Worried about travelling? Steps you can take to increase your security

The federal government says it continues to closely monitor events world-wide that could affect Canadians and their interests aboard.

All non-essential travel to Turkey is being advised against and advisories are being sent out to ensure the personal safety as well as security of Canadians overseas.

Notifications of an attack in Nice, France were also issued on July 14 after a truck sped through a crowd killing at least 84 people. At that time, Canadians in the area were advised to be in touch with family and friends to confirm their well-being.

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ChangSha Night Net


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    It’s videos like the one above, and graphic images similar to it, that are enough to make anyone apprehensive to about travelling especially abroad.

    “The nature of terrorism is that it tends to strike when we least expect it. It is very difficult for security services to know in advance, often they may have some indications but whether they know enough specifics to preempt those attacks is another question,” said Colleen Bell, a terrorism expert at the University of Saskatchewan.

    “At the same, I would say there is always a danger.”

    In fact, Bell says you’re more likely to be killed by your own furniture than in a terrorist attack.

    Saskatoon travel advisers who have received calls from concerned residents about to take a trip say there are things you can do to make yourself safer while overseas.

    “Everyone should register on the government site and just register where they’re going to be, when they’re going to be there,” said Shammi Rathwell, a travel adviser with Ixtapa Travel.

    “That way you leave contact information if they need to get a hold of any of your family but also they will send you travel advisories when things are happening.”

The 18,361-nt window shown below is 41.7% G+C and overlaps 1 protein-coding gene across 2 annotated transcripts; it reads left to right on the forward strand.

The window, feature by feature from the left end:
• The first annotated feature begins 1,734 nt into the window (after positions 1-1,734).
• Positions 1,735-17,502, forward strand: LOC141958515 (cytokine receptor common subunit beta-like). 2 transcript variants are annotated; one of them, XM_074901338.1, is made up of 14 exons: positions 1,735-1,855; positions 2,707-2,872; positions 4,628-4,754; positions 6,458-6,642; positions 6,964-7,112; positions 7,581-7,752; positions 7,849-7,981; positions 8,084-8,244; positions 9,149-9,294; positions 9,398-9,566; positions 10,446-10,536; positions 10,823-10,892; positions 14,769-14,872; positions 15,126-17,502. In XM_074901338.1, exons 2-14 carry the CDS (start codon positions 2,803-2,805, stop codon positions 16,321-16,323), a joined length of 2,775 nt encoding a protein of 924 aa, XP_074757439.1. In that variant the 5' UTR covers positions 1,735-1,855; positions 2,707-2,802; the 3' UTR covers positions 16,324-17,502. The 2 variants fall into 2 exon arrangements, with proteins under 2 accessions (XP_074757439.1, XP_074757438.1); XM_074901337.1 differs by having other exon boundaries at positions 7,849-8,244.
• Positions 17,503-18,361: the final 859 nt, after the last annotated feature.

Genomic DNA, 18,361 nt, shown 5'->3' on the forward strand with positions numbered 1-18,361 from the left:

READ MORE: Are your vacation pictures putting your home at risk of robbery?

    Click here to register for an upcoming trip.

    Leading up to your trip, Rathwell suggests watching the news before departing for your destination and access how serious a situation is in the area you’re going to.

    “Was this an isolated incident? Do they seem to be targeting somewhere more than other places? Was it contained in area or wide-spread?”

    Rathwell says she can’t understate the importance of travel protection as well, saying it’s a must-have.

    “I know people don’t always like buying insurance and it’s an added cost onto a trip but I wouldn’t go anywhere without travel protection,” she said.

    “People have employer plans that maybe have medical make sure your cancellation and interruption is enough to take if something happens.”

    It still might not cover everything says Rathwell but will get you out of an area – quicker.

    You’re also advised to avoid travelling to places where there is unrest and use caution when visiting others.

    “I think there’s a lot of credibility to the idea that people should be concerned but not allowing these kinds of attacks to control their lives,” Bell said.

    “If we live according to fear then often we make decisions that can be extremely short-sighted and potentially produce injustices towards other people that live within our societies.”

    For more information on travel advice and advisories, click here.